A couple of  questions to keep in mind: Who gives the Jewish Agency, a few right-wing Israeli government officials and some “leading” (read: outdated and conservative) American Jewish organizations the mandate to take all this money and do as they please with it? Most of these people were appointed, not elected, so their legitimacy is in question. And what about the Israeli citizens’ say in all this? Whose taxes are paying for a portion of it? While most Israelis may not oppose this initiative or the notion of “pro-Israel” programming as much as me, I’ll bet many would prefer their money be spent differently.

And lastly and most obviously – with everything Israel is doing to entrench itself deeper in occupation and settlements, isolating itself in world, and with all the contempt and racism coming out of the echelons of Israeli government officials and bodies, wouldn’t the money be better spent, by say, ending the infrastructure of military occupation?

Related:
Israeli racism and American Jewish hypocrisy  

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  • COMMENTS

    1. Kolumn9

      I am missing what your problem is with this campaign, other than the usual problem you have with the Israeli government doing anything.

      The Israeli government in association with a bunch of Jewish organizations and donors are spending money promoting Israel to Jewish youth in America. On the Israeli side the outlays for the program will be budgeted by the government elected by the Israeli people in free and democratic elections that you may or may not have participated in. And sure, there are certainly those that didn’t vote for this government and certainly those that would oppose this program and they are welcome to express their opposition but it is entirely within the purview of an elected government to fund programs such as this one even if there is a vocal minority of citizens that are opposed to them. On the American side the project is sponsored by rich donors who can do whatever they damn well please with their own money. I think that pretty much covers the ‘who gives them the mandate to take the money and do with it as they please’ and the ‘what about the Israeli citizens’ aspects of this article.

      As for the price tag of this program. The cost of the Gaza disengagement was about $6.35 Billion. Presumably the cost of, say, disengagement from the West Bank will be an order of magnitude higher. $100M/year which is force multiplied by another $200M/year donations from the diaspora seems like a pretty cheap investment in comparison. This is before even pointing out that previous rounds of the ‘peace process’ have been accompanied by waves of suicide bombings that do significantly more damage to the Israeli economy than $100M/year in loss of tourism alone before even taking into account things like the massive economic costs of calling up reserves and other military expenses. It is also questionable whether the disengagement from Gaza or the concessions made at Oslo did much to bolster Israel’s image. There is absolutely zero question that Birthright, on the other hand, has had a major positive impact on Israel’s image.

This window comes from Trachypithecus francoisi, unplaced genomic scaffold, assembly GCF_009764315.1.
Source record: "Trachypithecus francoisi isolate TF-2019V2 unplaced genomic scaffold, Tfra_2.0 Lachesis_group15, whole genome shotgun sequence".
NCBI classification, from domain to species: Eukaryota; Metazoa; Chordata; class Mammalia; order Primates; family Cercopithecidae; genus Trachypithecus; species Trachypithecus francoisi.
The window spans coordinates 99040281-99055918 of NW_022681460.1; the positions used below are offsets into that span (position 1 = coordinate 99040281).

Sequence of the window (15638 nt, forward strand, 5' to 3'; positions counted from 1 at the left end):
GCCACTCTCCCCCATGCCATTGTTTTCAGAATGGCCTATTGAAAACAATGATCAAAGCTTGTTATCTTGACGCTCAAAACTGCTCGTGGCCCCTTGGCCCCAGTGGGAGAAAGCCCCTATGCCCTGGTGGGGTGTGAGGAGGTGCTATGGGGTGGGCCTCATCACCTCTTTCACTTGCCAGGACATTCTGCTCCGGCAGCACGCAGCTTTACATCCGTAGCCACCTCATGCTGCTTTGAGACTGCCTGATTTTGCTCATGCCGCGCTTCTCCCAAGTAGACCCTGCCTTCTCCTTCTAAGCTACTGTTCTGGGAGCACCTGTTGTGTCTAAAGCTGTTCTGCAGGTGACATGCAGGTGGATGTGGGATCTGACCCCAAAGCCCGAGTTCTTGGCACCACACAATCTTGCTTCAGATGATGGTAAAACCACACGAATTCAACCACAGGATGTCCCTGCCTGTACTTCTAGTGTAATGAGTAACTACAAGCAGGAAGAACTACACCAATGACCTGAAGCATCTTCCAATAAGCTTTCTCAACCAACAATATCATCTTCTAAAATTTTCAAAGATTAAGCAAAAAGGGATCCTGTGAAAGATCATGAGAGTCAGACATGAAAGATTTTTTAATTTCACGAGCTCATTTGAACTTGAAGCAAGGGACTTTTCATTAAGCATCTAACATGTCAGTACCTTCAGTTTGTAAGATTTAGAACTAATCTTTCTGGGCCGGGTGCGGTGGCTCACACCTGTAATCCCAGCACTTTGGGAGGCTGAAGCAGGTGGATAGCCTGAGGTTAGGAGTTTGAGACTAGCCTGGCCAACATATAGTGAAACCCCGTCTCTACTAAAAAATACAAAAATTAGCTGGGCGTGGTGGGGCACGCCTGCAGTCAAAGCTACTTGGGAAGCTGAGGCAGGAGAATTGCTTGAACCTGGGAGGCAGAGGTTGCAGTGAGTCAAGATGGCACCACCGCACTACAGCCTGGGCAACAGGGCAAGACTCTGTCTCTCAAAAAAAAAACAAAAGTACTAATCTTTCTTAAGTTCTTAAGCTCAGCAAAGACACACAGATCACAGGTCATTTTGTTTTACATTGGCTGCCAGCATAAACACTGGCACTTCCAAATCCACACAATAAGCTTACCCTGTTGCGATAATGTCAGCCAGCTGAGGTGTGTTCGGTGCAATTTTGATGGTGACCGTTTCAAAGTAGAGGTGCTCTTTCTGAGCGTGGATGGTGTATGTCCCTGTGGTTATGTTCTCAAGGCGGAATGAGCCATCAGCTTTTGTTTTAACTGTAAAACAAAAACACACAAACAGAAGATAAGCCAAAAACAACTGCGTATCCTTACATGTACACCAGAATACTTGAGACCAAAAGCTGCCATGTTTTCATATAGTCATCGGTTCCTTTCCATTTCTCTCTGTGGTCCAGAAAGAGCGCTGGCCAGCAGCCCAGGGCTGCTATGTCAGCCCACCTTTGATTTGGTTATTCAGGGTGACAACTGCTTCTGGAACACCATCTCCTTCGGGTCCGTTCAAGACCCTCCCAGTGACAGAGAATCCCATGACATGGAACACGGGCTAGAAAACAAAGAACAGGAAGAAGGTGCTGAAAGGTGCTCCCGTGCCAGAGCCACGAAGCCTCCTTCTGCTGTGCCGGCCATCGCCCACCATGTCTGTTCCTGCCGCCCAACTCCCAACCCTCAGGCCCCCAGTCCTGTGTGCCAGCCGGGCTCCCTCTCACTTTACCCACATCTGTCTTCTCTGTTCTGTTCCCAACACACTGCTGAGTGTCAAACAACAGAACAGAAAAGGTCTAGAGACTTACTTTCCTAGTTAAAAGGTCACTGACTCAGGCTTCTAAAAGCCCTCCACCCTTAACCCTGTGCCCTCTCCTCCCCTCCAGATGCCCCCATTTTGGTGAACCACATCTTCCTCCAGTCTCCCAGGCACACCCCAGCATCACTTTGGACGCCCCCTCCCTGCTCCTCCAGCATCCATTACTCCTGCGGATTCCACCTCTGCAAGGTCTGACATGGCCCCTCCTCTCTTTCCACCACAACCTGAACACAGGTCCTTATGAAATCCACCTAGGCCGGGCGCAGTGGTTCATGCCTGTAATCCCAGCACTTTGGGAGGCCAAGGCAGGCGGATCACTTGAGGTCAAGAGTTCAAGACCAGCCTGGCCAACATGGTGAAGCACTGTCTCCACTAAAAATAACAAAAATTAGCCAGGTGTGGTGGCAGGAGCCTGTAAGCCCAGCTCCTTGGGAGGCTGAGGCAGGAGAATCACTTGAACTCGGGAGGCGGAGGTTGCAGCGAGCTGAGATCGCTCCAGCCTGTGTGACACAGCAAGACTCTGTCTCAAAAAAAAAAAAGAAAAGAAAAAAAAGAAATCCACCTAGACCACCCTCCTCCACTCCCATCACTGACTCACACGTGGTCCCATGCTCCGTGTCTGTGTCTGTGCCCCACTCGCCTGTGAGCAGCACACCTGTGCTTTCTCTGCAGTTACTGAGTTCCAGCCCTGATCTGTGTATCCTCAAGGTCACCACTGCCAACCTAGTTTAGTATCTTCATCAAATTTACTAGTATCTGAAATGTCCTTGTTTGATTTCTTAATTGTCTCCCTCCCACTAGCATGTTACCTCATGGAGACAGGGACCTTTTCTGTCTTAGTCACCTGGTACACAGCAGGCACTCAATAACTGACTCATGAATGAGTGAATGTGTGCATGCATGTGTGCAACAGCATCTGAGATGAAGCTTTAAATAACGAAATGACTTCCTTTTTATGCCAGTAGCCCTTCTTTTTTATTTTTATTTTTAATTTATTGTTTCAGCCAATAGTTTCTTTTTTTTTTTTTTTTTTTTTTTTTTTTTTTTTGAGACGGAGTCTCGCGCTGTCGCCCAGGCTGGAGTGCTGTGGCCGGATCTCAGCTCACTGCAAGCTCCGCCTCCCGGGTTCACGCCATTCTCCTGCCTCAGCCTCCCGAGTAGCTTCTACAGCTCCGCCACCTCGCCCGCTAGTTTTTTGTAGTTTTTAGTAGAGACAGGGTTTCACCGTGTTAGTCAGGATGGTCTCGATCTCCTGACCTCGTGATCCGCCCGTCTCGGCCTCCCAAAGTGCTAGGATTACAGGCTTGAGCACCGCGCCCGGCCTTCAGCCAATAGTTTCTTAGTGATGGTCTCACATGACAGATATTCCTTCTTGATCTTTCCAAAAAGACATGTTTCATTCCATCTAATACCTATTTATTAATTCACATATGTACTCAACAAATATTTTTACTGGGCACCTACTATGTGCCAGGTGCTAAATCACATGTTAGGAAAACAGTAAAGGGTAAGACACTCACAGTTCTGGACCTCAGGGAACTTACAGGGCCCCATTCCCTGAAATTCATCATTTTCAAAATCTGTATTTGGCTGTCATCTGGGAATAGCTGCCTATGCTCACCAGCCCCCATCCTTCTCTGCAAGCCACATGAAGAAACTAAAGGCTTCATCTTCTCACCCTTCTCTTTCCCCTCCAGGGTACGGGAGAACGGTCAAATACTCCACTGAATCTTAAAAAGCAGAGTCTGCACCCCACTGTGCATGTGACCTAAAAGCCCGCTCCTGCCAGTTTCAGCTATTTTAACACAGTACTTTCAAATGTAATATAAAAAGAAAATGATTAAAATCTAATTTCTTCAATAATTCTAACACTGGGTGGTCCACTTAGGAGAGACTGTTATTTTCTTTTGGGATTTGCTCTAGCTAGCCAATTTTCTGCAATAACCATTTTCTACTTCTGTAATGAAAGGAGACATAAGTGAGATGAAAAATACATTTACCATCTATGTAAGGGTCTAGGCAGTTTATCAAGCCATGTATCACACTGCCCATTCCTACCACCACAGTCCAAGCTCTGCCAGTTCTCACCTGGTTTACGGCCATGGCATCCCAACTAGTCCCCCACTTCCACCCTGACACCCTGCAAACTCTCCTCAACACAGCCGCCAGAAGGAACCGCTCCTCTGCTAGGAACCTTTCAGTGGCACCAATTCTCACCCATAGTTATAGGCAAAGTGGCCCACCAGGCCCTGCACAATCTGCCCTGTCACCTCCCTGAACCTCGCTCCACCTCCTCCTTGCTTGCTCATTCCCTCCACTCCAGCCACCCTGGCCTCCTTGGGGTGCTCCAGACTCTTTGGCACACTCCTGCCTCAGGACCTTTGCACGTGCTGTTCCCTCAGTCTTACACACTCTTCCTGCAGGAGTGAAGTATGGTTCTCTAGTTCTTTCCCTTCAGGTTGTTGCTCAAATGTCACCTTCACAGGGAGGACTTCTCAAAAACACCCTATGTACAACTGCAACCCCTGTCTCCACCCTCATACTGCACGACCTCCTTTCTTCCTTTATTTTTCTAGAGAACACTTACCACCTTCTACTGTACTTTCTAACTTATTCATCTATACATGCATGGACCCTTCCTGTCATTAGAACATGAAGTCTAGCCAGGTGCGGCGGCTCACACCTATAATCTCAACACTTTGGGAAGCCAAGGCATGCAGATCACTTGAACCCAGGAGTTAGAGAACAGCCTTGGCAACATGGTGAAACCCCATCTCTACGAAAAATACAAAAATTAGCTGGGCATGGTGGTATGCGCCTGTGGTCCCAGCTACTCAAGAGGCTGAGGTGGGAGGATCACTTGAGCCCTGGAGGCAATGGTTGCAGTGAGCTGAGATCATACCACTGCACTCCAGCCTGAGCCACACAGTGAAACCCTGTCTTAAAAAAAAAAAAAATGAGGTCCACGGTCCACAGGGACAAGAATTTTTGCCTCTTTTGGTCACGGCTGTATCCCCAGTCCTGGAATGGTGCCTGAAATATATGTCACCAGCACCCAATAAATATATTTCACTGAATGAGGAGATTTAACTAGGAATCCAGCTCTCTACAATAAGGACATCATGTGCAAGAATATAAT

The rest of your article is just the rehashing of the usual litany of unrelated complaints and innuendo that are regurgitated every time you write an article. Yes, there are incompetent people in the Israeli government. There are also people in the Israeli government who hold positions that you find unpalatable. Point me to a perfect government with a population that is free from ignorance and racism and I’ll buy you a meal of musabbaha at abu hassan.

      Reply to Comment
    2. rsgengland

      If the coalition government, that was elected by proportional representation and represents well over half of the electorate that voted in the last election, cannot be rated as representing Israel, then who can?
      It is not only the responsibility, but the duty, of every elected government in all countries, to try burnish the image of their countries.
      The above of course does not include those countries whose administrations lack legitimacy, due to one party rule, military dictatorship, manipulation of polls, and last but not least, those that forget to have elections when they are due [hint; our immediate neighbors].
      At least the money being used for this project comes from Israeli taxes and individual foreign donations, not foreign aid money.
      The only foreign aid Israel receives is from the USA for military purposes.
      And it mostly has to be spent in the USA on US manufactured product, thereby subsidizing American jobs.

      Reply to Comment
    3. Another way to look at the one third of the funding from the Israeli government is how that manifests in terms of policy & advocacy in the Jewish Agency.